• Internet Policy/Net Neutrality

    • Monopolies

      • Common DreamsDOJ Suit Against Google Heralded as Among ‘Most Important Antitrust Cases’ in US History

        Anti-monopoly advocates on Tuesday praised the Biden administration and eight states for launching a federal antitrust lawsuit that could break up Google, which is accused of illegally dominating the digital advertising market.

      • NPRTaylor Swift fans will protest outside the Senate’s Ticketmaster hearing

        Critics have long accused Ticketmaster of being a monopoly, especially after its controversial merger with Live Nation (now its parent company) in 2010. But outrage reached a new pitch after its botched presale process for Swift’s The Eras Tour in November, when long wait times, exorbitant fees and website outages left thousands of fans frustrated and empty-handed.

        After years of complaints about high fees, murky resale practices and other issues, the incident seemed to galvanize fans and lawmakers alike. Attorneys general of several states launched consumer protection investigations, many Democratic lawmakers called for Ticketmaster to be broken up and dozens of Swift fans sued the company for fraud and antitrust violations.

      • TechdirtAmazon’s Dying Smile Donation Program… Was Really All About Amazon Keeping Referral Fees To Google Down

        You may have heard last week that Amazon has announced the end of its “AmazonSmile” program, in which you could shop at Amazon, and a portion of all of the money you paid would actually go to the charity of your choice. Amazon claimed that the program “has not grown to create the impact we had originally hoped” and (perhaps reasonably!) implied that the overhead of delivering small amounts to many different charities was not very efficient. The company noted that the “average” donation to charities was less than $230 per charity.

      • Copyrights

        • TechdirtRockstar Releases Same Buggy, Broken ‘GTA Trilogy’ Game To Steam… But On Sale!

          Over a year ago, we discussed an annoying and strange set of actions taken by Rockstar and Take2, the companies behind the popular Grand Theft Auto series of games. Two actions were taken in sequence by those companies that were clearly related. First was that they worked to get a fan-made GTA 4 mod taken down, after learning that the mod essentially brought the cities and some of the gameplay from previous GTA games into GTA 4. Shortly after that was done, Rockstar released GTA Trilogy, which was a re-release bundle of those same older games the mod was incorporating. The problem is that GTA Trilogy was such a broken mess that the company had to pull the games out of online stores almost immediately. The launcher for the game was broken, the games were buggy as hell, and so on.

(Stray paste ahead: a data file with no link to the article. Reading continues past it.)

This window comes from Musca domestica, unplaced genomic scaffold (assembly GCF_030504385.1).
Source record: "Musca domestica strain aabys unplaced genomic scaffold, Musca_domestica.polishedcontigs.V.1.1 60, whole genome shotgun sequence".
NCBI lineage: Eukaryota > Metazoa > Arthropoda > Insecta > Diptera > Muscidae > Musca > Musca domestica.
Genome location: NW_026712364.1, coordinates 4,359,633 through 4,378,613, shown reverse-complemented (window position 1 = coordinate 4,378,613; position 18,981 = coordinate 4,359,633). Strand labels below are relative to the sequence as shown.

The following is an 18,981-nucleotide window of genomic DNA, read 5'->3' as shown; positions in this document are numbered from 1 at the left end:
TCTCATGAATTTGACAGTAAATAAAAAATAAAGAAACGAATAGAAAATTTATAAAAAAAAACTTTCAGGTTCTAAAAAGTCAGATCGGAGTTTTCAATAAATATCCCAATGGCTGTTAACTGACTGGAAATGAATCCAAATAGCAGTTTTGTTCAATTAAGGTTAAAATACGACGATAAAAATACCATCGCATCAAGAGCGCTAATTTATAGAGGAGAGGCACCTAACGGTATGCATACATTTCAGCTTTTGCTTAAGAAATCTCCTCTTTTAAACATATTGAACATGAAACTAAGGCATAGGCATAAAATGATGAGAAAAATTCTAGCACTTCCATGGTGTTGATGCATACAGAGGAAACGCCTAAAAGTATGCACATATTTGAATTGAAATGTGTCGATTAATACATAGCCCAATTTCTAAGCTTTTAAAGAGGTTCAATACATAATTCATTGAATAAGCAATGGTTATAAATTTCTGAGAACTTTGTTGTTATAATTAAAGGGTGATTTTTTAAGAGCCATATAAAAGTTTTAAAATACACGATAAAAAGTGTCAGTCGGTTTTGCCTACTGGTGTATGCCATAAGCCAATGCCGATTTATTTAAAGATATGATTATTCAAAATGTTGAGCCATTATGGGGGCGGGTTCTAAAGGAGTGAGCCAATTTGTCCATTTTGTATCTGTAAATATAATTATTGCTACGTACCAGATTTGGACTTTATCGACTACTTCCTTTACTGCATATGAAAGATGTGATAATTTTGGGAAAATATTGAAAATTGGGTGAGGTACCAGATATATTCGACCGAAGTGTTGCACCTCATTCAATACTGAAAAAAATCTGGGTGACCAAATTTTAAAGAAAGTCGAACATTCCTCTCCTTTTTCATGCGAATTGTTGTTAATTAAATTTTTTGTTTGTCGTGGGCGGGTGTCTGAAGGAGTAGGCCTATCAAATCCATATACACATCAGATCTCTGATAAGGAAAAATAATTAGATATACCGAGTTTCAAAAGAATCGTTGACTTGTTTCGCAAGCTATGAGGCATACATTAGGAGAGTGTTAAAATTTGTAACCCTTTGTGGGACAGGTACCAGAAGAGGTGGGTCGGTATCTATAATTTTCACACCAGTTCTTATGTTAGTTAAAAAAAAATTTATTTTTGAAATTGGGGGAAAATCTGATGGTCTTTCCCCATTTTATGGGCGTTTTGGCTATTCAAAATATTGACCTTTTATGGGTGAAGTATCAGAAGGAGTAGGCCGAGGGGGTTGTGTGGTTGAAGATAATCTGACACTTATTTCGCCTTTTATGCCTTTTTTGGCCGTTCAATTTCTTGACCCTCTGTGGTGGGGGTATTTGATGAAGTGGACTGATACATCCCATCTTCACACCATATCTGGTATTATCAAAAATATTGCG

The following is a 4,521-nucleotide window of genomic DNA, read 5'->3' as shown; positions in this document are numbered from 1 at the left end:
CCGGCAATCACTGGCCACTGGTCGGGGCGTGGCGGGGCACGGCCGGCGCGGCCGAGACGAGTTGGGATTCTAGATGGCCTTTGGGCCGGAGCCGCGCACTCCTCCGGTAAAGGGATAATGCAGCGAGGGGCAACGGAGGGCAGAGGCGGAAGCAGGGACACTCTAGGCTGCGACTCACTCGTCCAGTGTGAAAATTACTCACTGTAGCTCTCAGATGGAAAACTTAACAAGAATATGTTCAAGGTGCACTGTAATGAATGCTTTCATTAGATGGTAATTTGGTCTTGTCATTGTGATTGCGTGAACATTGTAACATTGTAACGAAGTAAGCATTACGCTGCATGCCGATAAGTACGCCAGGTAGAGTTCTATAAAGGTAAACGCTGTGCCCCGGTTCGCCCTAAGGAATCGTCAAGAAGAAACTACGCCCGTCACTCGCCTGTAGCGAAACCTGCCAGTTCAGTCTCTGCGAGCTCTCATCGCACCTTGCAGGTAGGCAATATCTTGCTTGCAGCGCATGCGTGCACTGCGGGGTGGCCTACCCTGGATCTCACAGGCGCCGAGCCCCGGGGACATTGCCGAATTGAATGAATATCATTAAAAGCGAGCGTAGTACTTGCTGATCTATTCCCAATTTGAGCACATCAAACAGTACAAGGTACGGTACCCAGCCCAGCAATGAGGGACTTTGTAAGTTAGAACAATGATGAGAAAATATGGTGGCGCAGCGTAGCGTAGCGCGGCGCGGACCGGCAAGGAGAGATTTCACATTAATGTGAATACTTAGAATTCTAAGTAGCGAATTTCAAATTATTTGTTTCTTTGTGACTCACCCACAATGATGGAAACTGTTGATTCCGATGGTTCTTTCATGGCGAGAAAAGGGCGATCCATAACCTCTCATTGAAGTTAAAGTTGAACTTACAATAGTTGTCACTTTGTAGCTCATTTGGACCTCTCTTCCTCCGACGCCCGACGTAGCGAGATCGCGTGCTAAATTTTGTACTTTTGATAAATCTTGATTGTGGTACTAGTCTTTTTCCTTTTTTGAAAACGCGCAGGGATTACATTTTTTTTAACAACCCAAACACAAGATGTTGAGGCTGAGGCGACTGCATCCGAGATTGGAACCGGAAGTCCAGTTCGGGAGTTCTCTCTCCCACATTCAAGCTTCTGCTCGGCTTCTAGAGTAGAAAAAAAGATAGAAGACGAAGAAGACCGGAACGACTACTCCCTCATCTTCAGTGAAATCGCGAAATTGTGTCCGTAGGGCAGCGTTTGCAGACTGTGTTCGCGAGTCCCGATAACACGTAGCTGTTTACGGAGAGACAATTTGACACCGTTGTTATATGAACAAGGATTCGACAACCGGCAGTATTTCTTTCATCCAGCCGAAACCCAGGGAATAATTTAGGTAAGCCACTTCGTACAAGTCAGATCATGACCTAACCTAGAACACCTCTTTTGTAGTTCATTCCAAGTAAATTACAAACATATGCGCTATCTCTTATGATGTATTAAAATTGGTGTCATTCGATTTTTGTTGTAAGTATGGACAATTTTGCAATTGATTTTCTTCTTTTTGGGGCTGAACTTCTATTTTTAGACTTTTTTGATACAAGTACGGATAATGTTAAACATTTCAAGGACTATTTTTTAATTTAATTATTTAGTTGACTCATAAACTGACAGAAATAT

• TechdirtThe World’s First Robot Lawyer Isn’t A Lawyer, And I’m Not Sure It’s Even A Robot

          Note: This post is an adaptation of what started initially as a Twitter thread.

        • Torrent FreakBungie Expert: Destiny 2 Cheats Logged “Active Military” Patient Data

          In June 2022, Bungie obtained a $13.5m copyright infringement judgment against defendants who supplied Destiny 2 cheating software ‘Wallhax’. New filings by Bungie claim that Wallhax logged users’ machines, including medical data of Department of Defense or “active military” personnel. Meanwhile, two defendants are now testifying on behalf of Bungie.

        • Torrent FreakBig Brother: TV Channel Staff Told to Report Password Sharers For Piracy

          Season 23 of Big Brother has just got underway in Brazil, and broadcaster Globo is taking no chances. In a leaked email, Globo staff are informed that when people share too much BBB23 content on social media, it hurts the show and the company, and it needs to be stopped. And if staff suspect people of sharing their passwords, they should be reported too.

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DecorWhat Else is New


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  2. Links 03/02/2023: GNU C Library 2.37

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  3. Sirius Finished

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  5. Links 03/02/2023: WINE 8.1 and RapidDisk 9.0.0

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  6. Links 02/02/2023: KDE Gear 22.12.2 and LibreOffice 7.5

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  7. Linux News or Marketing Platform?

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  9. Back to Focusing on Unified Patent Court (UPC) Crimes and Illegal Patent Agenda, Including the EPO's